I hope this clears some stuff up for you.:turtle:

#46 Southtown

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Posted 11 April 2007 - 11:48 PM

All magma would have been generated by the movement of continental crust. The compressive end of said movement led to faulting. Pressurized magma would then be squeezed up by this event.

the magma is near 1000 times thicker than the crust and so its ridiculous to make this statement.

Sorry, I misstated. Magma between the basalt and granite crusts was generated by the movement of the continents. The magma below the lithosphere was generated by the subsequent deformation of basalt. This will be the topic of my next essay. Walt does the math on his site, so it should be interesting.

Obviously, if magma were pushed up, a plume would push up through the strata.

Its under 60000+ psi of pressure from the crust sitting on it, and being somewhat liquid will find any way to escape this pressure.

I was referring to surface magma generated within the continental crust during compression. That's the supposed mechanism behind continental (and some oceanic) volcanism. An obvious exception would be the oceanic ridge.

Fossils have different physical properties on which liquefation would have operated. I touched on animals traversing the strata according to their buoyancy in my last post, but I failed to show how that can appear as an evolutionary record. Additionally, I explained how water lenses would tend to be their final resting place, but I failed to note that this would appear to us as a series of mass extinctions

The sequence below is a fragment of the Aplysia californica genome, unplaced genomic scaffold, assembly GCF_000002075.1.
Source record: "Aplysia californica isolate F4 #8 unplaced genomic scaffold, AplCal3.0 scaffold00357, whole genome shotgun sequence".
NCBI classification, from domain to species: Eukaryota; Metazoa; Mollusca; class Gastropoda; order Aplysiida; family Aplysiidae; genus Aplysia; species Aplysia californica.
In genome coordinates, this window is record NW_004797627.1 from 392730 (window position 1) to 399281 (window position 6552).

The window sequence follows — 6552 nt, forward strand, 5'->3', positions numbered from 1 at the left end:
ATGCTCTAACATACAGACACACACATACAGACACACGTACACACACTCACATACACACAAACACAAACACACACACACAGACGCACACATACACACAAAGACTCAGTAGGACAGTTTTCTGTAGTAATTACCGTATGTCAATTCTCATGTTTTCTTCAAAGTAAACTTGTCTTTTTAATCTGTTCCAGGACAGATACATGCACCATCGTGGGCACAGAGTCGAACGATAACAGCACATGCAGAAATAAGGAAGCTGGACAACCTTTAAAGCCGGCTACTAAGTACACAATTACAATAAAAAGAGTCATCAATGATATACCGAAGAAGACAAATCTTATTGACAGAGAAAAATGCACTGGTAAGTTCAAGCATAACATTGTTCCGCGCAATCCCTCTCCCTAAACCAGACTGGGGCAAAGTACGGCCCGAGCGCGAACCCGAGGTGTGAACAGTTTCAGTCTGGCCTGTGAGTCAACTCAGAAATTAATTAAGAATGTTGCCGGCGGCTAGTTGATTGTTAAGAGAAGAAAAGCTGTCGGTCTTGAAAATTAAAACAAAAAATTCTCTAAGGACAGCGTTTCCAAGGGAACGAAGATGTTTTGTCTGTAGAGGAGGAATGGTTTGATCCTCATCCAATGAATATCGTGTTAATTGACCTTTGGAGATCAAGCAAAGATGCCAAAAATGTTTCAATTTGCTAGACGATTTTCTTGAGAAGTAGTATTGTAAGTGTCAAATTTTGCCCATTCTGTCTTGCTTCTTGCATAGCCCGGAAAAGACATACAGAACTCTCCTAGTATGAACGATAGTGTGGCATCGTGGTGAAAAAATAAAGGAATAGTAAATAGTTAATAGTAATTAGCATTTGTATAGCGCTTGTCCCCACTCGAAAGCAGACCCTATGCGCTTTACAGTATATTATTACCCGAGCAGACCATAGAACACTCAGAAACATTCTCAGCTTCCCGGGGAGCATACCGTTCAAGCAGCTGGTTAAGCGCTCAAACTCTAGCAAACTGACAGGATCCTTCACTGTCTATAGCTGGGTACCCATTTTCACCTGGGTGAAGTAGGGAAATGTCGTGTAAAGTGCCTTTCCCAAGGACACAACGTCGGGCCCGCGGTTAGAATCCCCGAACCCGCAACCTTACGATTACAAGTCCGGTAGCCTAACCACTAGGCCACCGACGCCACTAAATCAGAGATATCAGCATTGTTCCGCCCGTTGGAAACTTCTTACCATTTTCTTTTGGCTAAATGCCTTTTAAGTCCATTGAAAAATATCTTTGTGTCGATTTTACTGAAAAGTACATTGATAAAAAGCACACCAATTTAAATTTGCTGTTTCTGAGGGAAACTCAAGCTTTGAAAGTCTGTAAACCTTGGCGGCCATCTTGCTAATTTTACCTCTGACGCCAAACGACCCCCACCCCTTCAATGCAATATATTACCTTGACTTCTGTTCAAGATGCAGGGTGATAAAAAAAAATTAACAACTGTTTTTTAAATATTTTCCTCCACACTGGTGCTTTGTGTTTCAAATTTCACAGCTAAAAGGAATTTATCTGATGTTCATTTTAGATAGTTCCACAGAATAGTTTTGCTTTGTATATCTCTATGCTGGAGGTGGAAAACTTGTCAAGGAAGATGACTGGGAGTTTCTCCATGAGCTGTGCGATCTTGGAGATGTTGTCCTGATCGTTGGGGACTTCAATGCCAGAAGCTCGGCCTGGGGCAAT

you mentioned these things several times but you are ignoring the fact that the fossil record contains everything from microscopic to large fossils at every depth with very clear evolutionary paths connecting them.

Well, I would argue the presence of clear paths. More accurately, there is an apparent progression. This is explained by the Hydroplate as being a consequence of the density of the carcasses, in relation to shape, which could very well seperate reptiles, birds, and mammals because the members of each group share certain biological characteristics, such as birds having hollow bones.